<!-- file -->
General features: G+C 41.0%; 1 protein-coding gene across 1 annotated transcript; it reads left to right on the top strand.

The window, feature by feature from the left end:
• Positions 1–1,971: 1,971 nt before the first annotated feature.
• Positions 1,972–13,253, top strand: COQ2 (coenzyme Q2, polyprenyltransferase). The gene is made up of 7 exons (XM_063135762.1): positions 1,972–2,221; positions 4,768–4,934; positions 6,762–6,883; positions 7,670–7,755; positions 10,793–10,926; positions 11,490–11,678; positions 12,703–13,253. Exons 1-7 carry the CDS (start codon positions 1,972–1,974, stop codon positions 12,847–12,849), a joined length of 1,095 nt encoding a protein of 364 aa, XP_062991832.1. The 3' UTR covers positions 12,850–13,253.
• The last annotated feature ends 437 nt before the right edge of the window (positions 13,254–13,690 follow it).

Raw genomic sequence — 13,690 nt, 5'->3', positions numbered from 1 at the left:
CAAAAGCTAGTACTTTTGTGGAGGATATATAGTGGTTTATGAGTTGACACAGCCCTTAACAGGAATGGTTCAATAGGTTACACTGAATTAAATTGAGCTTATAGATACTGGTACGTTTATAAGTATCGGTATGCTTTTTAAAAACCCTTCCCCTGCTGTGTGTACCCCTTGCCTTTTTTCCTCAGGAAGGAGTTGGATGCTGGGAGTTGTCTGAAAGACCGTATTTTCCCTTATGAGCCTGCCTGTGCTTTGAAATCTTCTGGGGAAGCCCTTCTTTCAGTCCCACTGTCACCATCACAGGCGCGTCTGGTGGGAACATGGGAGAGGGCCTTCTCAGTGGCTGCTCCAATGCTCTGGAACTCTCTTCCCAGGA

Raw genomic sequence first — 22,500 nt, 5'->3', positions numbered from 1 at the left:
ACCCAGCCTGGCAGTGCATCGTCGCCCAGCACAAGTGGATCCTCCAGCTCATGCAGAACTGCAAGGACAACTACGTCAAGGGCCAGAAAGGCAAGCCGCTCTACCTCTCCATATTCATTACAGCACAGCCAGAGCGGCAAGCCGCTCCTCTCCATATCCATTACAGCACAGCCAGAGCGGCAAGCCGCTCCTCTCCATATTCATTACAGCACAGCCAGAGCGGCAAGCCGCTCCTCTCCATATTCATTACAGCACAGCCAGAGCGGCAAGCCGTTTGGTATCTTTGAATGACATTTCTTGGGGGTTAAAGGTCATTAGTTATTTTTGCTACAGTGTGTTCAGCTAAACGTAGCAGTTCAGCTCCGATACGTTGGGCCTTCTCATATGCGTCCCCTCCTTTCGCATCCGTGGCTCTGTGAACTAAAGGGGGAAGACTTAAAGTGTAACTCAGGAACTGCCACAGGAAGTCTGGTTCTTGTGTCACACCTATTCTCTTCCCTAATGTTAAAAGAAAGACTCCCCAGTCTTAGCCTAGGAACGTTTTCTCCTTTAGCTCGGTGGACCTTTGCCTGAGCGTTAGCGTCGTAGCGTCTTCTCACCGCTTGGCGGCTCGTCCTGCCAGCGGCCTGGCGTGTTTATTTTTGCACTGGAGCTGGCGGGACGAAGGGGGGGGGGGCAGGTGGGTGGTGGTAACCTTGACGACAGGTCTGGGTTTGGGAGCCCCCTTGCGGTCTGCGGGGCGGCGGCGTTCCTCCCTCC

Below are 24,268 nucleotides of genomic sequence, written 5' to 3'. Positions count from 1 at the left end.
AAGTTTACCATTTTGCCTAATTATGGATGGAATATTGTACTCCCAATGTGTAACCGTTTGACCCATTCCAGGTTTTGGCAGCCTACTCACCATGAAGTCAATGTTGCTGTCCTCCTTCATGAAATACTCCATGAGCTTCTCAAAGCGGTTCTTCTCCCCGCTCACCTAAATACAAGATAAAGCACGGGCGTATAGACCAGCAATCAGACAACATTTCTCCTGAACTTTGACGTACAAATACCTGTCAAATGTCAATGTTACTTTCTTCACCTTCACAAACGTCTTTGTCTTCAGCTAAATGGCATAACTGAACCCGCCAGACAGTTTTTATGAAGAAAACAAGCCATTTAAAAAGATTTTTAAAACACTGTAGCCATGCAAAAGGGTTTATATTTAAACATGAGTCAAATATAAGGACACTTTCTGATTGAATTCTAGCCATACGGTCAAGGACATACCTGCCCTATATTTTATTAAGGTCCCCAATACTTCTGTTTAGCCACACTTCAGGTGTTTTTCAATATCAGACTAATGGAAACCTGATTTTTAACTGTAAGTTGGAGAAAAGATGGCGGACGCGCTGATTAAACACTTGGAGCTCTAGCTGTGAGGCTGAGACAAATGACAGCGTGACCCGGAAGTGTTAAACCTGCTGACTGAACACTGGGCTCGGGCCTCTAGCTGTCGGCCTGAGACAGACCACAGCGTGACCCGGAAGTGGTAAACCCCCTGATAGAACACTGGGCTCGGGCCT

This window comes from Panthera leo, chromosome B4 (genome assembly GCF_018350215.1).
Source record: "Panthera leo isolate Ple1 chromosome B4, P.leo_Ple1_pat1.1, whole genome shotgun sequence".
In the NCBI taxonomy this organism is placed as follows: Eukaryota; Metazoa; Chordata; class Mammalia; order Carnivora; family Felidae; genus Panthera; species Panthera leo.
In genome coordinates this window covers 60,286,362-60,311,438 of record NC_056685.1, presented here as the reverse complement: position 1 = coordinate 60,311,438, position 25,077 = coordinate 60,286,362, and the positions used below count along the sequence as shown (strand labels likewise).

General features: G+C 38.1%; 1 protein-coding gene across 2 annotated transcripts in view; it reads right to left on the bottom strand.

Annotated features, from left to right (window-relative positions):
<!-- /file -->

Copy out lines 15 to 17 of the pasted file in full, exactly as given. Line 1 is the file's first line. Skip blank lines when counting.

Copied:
In genome coordinates this window covers 60,286,362-60,311,438 of record NC_056685.1, presented here as the reverse complement: position 1 = coordinate 60,311,438, position 25,077 = coordinate 60,286,362, and the positions used below count along the sequence as shown (strand labels likewise).

General features: G+C 38.1%; 1 protein-coding gene across 2 annotated transcripts in view; it reads right to left on the bottom strand.

Annotated features, from left to right (window-relative positions):